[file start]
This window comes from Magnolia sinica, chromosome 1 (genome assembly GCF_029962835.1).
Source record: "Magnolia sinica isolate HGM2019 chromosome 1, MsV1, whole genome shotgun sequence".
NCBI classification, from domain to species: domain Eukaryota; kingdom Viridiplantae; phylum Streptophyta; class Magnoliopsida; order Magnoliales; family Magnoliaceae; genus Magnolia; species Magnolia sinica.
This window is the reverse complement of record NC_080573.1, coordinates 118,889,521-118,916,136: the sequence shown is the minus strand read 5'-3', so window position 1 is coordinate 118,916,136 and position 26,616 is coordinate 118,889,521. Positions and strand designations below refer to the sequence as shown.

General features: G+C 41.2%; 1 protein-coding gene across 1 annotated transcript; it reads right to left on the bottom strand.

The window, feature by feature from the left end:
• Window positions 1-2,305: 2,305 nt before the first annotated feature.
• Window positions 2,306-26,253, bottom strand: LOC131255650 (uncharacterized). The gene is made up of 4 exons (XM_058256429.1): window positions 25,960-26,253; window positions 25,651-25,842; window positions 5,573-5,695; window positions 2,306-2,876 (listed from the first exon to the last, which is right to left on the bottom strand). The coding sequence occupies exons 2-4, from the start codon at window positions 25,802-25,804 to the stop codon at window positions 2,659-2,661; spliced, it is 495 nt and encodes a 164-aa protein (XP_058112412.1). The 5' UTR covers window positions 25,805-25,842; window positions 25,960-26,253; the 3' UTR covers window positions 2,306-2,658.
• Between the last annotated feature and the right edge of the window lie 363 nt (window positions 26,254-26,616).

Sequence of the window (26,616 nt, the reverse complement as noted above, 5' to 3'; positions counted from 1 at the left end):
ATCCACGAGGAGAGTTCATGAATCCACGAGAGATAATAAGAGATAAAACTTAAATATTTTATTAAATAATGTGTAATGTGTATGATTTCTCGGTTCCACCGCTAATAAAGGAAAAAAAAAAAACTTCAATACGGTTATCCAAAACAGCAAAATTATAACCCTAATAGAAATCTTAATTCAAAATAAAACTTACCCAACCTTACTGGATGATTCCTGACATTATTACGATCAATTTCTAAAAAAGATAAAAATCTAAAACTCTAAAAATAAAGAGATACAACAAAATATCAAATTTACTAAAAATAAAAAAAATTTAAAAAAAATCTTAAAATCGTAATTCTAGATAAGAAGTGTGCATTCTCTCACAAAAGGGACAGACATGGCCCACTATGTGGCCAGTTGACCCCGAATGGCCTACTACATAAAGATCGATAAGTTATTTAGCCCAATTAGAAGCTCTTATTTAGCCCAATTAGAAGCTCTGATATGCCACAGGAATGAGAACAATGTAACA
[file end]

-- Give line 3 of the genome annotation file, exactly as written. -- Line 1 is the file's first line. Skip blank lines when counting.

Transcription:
NCBI classification, from domain to species: domain Eukaryota; kingdom Viridiplantae; phylum Streptophyta; class Magnoliopsida; order Magnoliales; family Magnoliaceae; genus Magnolia; species Magnolia sinica.